Sweating and trying to catch his breath, Thomas Lydic explained why he wanted to be a cop.

Lydic, 23, had just finished the Hutchinson Police Department’s obstacle course on Sunday at the Salthawk Activity Center under the required three minutes and 15 seconds.

“I had a couple friends in law enforcement and I really looked up to them, so I would say they are my inspiration,” Lydic said, adding the negative publicity toward law enforcement in recent years did weigh in on his decision.

“But it also drives me to be even a better cop,” he said.

He was one of three cadets to make it this far — only two successfully completed the obstacle course and moved onto the written test. The department has other cadets further along in training.

The department needs to fill four positions and is struggling to find qualified candidates.

 

Lt. John Taylor said seven people passed the background check and were invited to Sunday’s testing. Only three showed up. Taylor said Sunday’s turnout is the lowest that anyone can remember. In 1991, when Taylor went through his training with the HPD, there were “at least” 50 cadets to make it to the obstacle course.

“We didn’t have all the social media we have now. All the media exposure,” Taylor said.

Taylor believes a negative public perception caught by the evolution of body camera footage and other recording devices has led to drop in qualified candidates. Media coverage of officers shot has also shortened the pool of qualified applicants.

Taylor said he knew of others departments that struggle as well. He didn’t want to speculate on any other factors that might be causing the number of qualified applicants to drop.

“It’s not a desirable job,” he said. “You aren’t going to get six figures and it’s a dangerous profession.”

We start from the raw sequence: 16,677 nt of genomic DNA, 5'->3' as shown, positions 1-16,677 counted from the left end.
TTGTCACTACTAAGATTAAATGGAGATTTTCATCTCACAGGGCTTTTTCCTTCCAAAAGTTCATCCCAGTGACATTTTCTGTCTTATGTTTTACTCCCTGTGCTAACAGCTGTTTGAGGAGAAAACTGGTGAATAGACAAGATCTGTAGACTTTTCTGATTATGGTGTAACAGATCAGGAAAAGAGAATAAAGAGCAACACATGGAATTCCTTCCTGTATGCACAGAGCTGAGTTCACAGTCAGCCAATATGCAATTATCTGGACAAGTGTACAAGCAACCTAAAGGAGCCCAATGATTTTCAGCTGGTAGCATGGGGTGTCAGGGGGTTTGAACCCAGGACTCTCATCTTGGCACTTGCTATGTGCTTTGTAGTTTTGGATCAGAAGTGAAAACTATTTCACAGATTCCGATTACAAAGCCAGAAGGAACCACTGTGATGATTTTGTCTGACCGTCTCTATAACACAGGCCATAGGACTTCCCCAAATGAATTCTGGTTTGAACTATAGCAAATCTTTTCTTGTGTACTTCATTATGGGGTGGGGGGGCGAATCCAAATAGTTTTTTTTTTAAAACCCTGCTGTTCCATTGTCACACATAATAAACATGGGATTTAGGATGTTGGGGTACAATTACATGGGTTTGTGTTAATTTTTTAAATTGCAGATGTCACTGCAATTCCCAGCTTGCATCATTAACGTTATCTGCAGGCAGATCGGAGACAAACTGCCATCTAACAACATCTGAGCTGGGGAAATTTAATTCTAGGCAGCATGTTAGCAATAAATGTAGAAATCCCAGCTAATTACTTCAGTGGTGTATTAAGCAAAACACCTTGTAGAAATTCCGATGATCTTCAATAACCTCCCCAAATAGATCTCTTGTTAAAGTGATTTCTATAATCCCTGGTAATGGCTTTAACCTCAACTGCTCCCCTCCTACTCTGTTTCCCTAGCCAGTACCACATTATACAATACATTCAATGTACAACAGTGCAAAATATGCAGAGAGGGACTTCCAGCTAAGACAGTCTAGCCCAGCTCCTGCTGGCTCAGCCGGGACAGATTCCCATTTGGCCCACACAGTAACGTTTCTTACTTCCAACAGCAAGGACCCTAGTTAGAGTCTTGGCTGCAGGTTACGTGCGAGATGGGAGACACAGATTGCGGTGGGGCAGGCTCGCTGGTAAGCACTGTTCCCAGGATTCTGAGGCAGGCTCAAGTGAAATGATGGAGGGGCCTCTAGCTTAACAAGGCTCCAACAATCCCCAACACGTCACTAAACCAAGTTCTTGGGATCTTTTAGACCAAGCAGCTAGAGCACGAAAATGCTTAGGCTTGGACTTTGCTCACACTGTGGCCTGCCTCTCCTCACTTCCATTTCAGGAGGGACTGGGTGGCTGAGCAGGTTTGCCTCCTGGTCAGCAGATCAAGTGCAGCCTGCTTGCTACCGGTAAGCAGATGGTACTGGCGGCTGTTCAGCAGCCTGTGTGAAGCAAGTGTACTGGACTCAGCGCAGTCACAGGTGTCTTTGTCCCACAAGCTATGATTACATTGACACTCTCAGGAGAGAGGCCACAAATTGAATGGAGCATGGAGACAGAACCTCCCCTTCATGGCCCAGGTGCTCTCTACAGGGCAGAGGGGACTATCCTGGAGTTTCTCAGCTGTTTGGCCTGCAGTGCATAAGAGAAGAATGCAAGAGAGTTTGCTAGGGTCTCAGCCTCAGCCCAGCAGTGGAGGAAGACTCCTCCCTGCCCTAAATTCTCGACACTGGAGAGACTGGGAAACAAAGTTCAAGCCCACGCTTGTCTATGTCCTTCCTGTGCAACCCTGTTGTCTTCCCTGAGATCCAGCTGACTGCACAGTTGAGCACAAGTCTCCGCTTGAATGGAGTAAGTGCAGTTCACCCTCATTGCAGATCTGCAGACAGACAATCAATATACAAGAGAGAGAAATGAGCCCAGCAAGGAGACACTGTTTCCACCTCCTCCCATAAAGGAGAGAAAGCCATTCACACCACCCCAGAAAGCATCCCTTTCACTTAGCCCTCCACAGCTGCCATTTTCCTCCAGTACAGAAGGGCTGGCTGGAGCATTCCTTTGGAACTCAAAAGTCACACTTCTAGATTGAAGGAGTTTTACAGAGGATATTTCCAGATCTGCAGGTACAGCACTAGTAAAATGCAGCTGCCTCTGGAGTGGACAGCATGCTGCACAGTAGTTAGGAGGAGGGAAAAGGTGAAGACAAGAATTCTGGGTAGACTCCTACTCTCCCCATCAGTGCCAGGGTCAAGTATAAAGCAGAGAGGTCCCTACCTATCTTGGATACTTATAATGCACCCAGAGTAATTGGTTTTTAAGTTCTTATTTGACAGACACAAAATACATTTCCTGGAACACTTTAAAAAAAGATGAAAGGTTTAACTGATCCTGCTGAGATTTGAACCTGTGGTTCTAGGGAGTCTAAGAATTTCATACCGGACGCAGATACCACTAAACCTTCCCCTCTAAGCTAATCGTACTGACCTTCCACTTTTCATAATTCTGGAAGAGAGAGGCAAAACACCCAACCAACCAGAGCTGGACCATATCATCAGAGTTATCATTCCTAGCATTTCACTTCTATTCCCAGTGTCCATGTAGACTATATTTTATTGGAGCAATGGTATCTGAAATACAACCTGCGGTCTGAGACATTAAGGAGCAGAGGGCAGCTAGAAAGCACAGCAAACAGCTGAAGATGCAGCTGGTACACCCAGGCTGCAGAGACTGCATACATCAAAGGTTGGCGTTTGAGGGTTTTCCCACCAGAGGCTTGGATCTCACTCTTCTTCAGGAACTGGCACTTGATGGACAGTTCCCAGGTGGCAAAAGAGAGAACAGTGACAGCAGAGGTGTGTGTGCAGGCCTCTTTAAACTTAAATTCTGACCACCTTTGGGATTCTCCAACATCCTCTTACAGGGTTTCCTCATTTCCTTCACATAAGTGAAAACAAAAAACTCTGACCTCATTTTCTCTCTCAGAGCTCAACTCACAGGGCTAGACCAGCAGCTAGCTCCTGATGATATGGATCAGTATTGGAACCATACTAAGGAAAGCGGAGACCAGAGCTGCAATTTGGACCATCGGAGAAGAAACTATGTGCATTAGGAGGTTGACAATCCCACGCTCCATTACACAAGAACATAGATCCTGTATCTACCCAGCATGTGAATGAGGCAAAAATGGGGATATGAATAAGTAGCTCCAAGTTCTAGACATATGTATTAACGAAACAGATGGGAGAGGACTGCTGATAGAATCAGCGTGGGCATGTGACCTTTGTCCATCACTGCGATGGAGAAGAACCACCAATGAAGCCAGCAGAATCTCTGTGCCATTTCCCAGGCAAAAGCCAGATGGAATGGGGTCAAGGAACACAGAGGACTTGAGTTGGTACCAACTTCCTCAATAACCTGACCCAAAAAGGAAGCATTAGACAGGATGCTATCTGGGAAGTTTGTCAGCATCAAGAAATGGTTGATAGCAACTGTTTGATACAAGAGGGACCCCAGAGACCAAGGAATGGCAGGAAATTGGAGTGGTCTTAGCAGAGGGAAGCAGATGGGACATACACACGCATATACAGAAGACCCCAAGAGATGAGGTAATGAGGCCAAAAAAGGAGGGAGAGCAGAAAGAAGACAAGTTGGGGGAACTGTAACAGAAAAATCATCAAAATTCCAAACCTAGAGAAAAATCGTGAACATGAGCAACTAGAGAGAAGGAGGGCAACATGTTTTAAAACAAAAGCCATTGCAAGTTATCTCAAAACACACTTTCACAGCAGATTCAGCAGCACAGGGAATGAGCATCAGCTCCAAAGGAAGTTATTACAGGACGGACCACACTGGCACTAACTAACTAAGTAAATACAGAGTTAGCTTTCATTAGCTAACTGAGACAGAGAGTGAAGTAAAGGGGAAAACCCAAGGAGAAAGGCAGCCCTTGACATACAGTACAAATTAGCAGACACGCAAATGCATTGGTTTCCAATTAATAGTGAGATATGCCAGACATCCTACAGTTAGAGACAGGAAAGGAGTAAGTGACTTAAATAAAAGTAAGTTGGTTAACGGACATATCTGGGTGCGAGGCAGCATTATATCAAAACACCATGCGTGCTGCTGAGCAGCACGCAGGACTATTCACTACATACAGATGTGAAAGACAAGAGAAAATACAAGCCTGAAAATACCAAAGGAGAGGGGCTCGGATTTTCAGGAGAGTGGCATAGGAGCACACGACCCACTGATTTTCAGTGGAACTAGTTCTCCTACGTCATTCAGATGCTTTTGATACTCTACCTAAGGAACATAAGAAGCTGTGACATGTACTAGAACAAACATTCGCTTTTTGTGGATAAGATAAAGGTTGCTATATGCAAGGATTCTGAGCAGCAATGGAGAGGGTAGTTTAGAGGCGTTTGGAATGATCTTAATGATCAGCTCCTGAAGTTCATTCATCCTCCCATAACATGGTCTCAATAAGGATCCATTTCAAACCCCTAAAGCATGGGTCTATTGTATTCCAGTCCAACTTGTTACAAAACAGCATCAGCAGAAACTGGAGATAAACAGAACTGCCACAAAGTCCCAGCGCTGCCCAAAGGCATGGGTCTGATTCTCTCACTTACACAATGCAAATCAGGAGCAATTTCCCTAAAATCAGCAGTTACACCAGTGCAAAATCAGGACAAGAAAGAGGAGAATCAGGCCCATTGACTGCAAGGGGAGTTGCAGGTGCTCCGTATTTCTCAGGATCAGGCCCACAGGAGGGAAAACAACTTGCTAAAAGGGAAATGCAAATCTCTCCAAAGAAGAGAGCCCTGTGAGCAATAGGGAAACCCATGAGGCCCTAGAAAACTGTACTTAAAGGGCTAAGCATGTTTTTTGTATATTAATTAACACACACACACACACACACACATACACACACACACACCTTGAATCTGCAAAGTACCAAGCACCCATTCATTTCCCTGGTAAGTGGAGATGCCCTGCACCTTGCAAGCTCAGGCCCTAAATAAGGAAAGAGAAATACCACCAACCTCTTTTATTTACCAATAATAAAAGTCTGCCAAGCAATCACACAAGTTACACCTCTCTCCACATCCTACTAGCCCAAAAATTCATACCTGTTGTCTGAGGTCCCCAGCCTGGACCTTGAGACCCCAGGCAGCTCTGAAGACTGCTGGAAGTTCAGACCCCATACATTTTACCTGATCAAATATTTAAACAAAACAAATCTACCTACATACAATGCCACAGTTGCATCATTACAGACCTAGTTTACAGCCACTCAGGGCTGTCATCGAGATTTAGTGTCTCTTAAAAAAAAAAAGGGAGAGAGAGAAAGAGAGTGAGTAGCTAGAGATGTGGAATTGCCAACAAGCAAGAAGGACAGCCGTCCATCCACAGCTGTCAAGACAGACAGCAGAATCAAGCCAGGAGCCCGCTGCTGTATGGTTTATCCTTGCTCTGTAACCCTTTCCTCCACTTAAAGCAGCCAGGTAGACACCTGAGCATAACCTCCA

As a result, the department and many others have taken more active approaches in recruitment. The HPD launched an 8-minute recruitment video in 2016 that touts the department’s “competitive pay” and benefits along with all that Hutchinson has to offer.

In October, the Garden City Police Department posted a similar video on its Facebook page. Sgt. Bill Powers said the GCPD has not struggled to recruit officers, but is always looking because officers retire or go to other departments.

Reno County Sheriff’s Capt. Shawn McClay said the office was making background checks for four applicants to fill future positions at the county jail.

“(We are) trying to keep the applicant pool filled,” he said.

In the case of GCPD, Taylor thought a robust criminal justice program at the Garden City Community College could supplement the GCPD’s recruitment efforts. Whatever the case, all of the law enforcement agencies said recruitment efforts have changed with the times.

Taylor said HPD visits all of the local schools, and attends career fairs.

So has the Reno County Sheriff’s Office. The community engagement has caught the attention of 5-year-old Raleigh Owen who dressed a cop for career day at Magnet School at Allen. It also helps that she has a role model close by; her godfather is deputy Taylor Clifford.

“I want to protect people,” she said.

The sheriff’s office began its recruitment efforts early for the blonde-haired girl. They sent the kindergartener a letter, patch and a badge after they found out about her career day choice.

As for the two HPD cadets that moved on, they had a written test later in the day. If they passed, the cadets would then need to pass a board interview and complete a ride-along. Finally, the cadets will have a more thorough background check before being hired on by the department.